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Townsend

The exhibition is made possible by The Chilton Foundation and The Americana Foundation.

Additional support has been provided by Stanley and Judith Zabar, Philip Holzer, and Alamo Rent A Car, Inc.

The exhibition catalogue is made possible by The William Cullen Bryant Fellows.

John Townsend

Newport Cabinetmaker

May 6–September 25, 2005

Accompanied by a catalogue

Early in the eighteenth century, Boston was the dominant urban center in colonial America and the center of innovative furniture design. Within a few decades, however, Boston's supremacy was challenged as the cabinetmakers of Newport, Rhode Island, introduced more simplified and elegant forms, replaced painted or veneer woods with solid mahogany, and invented a uniquely American furniture style. Newport became a leading center of American furniture making, with members of the Townsend and Goddard families dominating the trade. Preeminent among these stellar cabinetmakers was John Townsend (1733–1809), whose meticulous craftsmanship and elegant designs set a standard that was seldom matched. This exhibition celebrates his pivotal role in the history of American furniture.

This first-ever retrospective of the renowned cabinetmaker and the first reexamination of Newport furniture making in four decades features some forty works by Townsend, displayed alongside an additional twenty comparative examples by his predecessors, contemporaries, and successors. The works are drawn from the Metropolitan Museum's own holdings, which include the largest collection of documented works by Townsend, from the Winterthur Museum, and from fifteen other public collections and eighteen private lenders. A highlight is the fine and important 1772 mahogany chest on chest, the only known labeled work by John Townsend's cousin Thomas Townsend, which descended in the Gardiner family of eastern Long Island until its recent acquisition by the Metropolitan Museum.

The first of the four galleries devoted exclusively to John Townsend's work showcases furniture in the cabriole style—chairs, tables, and high chests supported on tall, gracefully carved cabriole legs. Featured in this room are Townsend's earliest work, a drop-leaf dining table, signed and dated 1756 (promised gift of Philip Holzer to the Metropolitan Museum), a scroll-pedimented highboy from 1759 (Yale University Art Gallery), and an exceptional mahogany card table of 1762 (Mr. Eric Noah). In these works, Townsend's skill as a carver of foliage and of claw-and-ball feet was already fully developed.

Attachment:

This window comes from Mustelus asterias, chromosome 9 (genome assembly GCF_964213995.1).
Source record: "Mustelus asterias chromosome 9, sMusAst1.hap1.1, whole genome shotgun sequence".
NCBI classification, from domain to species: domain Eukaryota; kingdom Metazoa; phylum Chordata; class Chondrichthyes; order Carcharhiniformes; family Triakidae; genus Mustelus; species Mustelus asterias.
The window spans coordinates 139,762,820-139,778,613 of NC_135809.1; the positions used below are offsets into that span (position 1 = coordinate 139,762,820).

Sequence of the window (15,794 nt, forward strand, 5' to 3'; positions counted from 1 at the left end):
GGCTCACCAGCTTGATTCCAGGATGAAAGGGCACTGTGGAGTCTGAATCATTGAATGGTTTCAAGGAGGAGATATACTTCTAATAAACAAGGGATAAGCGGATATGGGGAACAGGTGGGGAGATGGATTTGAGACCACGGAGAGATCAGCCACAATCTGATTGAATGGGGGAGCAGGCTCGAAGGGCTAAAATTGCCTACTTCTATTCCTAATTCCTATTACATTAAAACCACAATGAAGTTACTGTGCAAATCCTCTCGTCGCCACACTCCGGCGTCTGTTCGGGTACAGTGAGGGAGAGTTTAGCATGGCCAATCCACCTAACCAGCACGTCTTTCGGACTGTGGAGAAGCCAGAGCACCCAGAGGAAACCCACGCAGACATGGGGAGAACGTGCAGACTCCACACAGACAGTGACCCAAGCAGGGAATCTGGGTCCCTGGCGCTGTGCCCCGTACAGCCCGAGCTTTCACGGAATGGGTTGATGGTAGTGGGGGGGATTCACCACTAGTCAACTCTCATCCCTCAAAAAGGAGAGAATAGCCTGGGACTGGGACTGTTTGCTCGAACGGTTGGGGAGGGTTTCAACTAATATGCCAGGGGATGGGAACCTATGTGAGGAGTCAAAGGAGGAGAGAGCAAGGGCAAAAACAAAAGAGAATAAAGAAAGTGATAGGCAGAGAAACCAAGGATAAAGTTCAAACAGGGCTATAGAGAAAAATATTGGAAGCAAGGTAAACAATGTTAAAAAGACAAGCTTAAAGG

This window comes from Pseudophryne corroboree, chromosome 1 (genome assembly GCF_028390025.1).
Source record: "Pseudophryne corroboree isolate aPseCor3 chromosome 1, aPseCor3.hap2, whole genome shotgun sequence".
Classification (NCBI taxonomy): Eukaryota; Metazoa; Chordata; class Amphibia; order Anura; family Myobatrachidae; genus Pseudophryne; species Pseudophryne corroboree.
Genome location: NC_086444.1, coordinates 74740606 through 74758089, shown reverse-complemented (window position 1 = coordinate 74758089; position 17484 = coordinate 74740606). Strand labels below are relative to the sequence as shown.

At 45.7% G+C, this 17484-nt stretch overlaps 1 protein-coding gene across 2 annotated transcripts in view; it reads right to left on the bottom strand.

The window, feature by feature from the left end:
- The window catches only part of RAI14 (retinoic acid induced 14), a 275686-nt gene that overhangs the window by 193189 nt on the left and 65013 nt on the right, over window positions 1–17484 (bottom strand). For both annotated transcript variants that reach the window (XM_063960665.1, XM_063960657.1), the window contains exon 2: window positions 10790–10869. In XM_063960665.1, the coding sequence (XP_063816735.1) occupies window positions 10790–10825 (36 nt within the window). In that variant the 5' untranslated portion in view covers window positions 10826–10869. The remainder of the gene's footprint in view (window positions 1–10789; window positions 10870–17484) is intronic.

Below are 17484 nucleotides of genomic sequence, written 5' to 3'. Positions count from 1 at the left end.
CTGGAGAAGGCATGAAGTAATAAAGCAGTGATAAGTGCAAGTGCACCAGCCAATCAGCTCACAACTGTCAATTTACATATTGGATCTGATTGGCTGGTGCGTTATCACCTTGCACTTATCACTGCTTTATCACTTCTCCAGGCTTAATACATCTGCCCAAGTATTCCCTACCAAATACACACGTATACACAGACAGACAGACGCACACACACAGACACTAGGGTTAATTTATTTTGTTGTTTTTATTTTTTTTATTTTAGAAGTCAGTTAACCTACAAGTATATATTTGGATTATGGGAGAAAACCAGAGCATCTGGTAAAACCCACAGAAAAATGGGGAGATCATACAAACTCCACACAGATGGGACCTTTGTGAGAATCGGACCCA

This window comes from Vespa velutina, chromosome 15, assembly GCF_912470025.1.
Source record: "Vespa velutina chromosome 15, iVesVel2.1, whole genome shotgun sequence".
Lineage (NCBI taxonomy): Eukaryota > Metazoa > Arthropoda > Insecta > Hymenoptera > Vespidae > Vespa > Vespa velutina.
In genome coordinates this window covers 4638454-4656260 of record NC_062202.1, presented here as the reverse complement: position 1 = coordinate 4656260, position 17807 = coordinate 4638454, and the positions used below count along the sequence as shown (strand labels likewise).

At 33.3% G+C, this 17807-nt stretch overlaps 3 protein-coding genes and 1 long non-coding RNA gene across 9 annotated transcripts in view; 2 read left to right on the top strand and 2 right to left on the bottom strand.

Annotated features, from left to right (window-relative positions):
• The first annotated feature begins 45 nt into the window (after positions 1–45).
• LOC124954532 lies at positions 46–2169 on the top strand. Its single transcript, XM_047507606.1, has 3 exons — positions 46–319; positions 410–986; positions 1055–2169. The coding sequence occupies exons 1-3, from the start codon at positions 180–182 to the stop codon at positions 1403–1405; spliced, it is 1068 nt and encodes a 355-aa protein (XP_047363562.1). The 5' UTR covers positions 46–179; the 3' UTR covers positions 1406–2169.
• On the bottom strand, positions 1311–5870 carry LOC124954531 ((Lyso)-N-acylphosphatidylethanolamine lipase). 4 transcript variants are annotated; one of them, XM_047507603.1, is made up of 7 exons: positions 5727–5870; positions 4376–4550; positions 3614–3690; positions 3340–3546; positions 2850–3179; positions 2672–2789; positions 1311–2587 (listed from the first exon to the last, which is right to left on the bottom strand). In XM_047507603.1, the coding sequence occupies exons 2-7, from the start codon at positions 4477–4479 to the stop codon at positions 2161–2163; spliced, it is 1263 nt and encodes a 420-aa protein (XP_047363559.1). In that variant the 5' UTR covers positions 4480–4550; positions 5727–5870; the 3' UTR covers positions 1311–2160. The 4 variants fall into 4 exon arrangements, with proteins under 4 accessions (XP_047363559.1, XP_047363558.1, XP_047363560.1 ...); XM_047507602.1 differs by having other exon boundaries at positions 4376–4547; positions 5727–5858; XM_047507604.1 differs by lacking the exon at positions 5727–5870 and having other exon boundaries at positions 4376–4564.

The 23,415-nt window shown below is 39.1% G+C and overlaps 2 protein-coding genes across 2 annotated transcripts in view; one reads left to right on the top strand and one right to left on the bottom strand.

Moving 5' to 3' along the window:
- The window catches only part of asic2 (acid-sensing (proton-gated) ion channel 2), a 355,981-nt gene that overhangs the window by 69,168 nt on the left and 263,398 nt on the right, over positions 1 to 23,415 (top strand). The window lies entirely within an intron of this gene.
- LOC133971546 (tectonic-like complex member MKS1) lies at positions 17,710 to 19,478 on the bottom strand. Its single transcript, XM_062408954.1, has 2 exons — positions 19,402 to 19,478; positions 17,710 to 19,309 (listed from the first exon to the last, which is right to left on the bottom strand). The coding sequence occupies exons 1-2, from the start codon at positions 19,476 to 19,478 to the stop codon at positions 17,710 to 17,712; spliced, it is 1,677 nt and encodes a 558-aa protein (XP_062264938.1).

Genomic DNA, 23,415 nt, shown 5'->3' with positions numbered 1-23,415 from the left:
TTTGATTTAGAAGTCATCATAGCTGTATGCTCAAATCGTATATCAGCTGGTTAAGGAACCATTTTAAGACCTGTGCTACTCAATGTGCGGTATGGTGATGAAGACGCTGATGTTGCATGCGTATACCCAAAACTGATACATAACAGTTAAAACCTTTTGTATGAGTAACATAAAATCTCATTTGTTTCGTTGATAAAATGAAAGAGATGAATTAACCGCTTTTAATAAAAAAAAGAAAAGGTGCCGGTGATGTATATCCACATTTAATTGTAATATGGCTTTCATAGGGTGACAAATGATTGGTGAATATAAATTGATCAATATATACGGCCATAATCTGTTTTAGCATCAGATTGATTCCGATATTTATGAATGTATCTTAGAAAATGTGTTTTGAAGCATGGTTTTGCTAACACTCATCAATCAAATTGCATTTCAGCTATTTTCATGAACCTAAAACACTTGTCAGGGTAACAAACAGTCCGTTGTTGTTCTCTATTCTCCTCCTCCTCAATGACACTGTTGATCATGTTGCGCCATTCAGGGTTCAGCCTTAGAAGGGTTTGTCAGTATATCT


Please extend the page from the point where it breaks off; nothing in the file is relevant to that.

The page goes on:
In the next gallery, case furniture by Townsend in his famous "block-and-shell" style is displayed. The fronts of these works are divided into three sections, with a concave central element flanked by convex ones. All of Townsend's signed pieces in this style, with dates ranging from 1765 to 1792, are assembled here, showing how the design that he had perfected in the mid-1760s was carried on with little change into the 1790s. On view is a superb fall-front desk featuring his largest and most magnificent shells (Bequest of Stanley Paul Sax, Diplomatic Reception Rooms, U.S. Department of State).

The third gallery represents Townsend's reaction in the late 1780s to the Revolutionary War years, and his first step toward Neoclassical furniture designs. He specialized in card tables and Pembroke tables (those with two drop leaves), with straight, stop-fluted legs and a spare, angular look. A table of 1786–93 shows the stunning effect that Townsend achieved by coupling restrained design with the exceptional beauty of mahogany's grain (The Henry Francis du Pont Winterthur Museum).

The fourth gallery shows tables with straight tapered legs, ornamented with lightwood inlays, Townsend's interpretation of the new Neoclassical style. A signed and dated (1796) example of the most important new furniture form, the expandable dining or banquet table, dominates the center of the room (Newport Restoration Foundation).

The exhibition ends with two galleries in which Townsend's work is compared with that of his contemporaries. In the first, a chest and a table, both by Townsend, are shown upside down; next to them are a chest and a table by other makers, shown the same way, allowing visitors to compare construction. In the last gallery, examples of some of John Townsend's favorite forms are shown next to similar pieces by competitors like John Goddard and Edmund Townsend, enabling the viewer to determine what is unique about John Townsend's style. This gallery features the Museum's recently acquired work by Thomas Townsend.

In addition to furniture, the exhibition includes eighteenth-century maps and plans or views of Newport, portraits of the people who commissioned furniture, and documents, silver, and porcelain that have descended in the Townsend family.